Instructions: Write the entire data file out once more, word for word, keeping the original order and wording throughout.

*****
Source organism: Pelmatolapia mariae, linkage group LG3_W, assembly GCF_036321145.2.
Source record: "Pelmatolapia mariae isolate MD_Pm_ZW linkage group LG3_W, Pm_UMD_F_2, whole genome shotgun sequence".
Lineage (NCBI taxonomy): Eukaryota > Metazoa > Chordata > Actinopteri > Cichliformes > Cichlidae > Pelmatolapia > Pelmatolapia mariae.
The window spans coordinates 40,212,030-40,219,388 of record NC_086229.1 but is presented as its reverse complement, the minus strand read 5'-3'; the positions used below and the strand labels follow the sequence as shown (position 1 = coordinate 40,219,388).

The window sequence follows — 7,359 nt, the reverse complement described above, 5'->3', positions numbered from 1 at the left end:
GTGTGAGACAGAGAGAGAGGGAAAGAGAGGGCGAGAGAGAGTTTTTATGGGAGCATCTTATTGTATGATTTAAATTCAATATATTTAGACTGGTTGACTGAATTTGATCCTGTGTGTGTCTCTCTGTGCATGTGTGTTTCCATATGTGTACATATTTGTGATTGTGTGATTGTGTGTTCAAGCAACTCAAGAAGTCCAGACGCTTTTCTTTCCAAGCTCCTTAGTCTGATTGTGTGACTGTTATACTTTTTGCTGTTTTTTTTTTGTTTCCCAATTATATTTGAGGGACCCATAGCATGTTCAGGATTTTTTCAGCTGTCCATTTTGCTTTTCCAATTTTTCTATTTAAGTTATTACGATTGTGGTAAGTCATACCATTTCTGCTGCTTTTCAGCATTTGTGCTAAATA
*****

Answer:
Source organism: Pelmatolapia mariae, linkage group LG3_W, assembly GCF_036321145.2.
Source record: "Pelmatolapia mariae isolate MD_Pm_ZW linkage group LG3_W, Pm_UMD_F_2, whole genome shotgun sequence".
Lineage (NCBI taxonomy): Eukaryota > Metazoa > Chordata > Actinopteri > Cichliformes > Cichlidae > Pelmatolapia > Pelmatolapia mariae.
The window spans coordinates 40,212,030-40,219,388 of record NC_086229.1 but is presented as its reverse complement, the minus strand read 5'-3'; the positions used below and the strand labels follow the sequence as shown (position 1 = coordinate 40,219,388).

The window sequence follows — 7,359 nt, the reverse complement described above, 5'->3', positions numbered from 1 at the left end:
GTGTGAGACAGAGAGAGAGGGAAAGAGAGGGCGAGAGAGAGTTTTTATGGGAGCATCTTATTGTATGATTTAAATTCAATATATTTAGACTGGTTGACTGAATTTGATCCTGTGTGTGTCTCTCTGTGCATGTGTGTTTCCATATGTGTACATATTTGTGATTGTGTGATTGTGTGTTCAAGCAACTCAAGAAGTCCAGACGCTTTTCTTTCCAAGCTCCTTAGTCTGATTGTGTGACTGTTATACTTTTTGCTGTTTTTTTTTTGTTTCCCAATTATATTTGAGGGACCCATAGCATGTTCAGGATTTTTTCAGCTGTCCATTTTGCTTTTCCAATTTTTCTATTTAAGTTATTACGATTGTGGTAAGTCATACCATTTCTGCTGCTTTTCAGCATTTGTGCTAAATA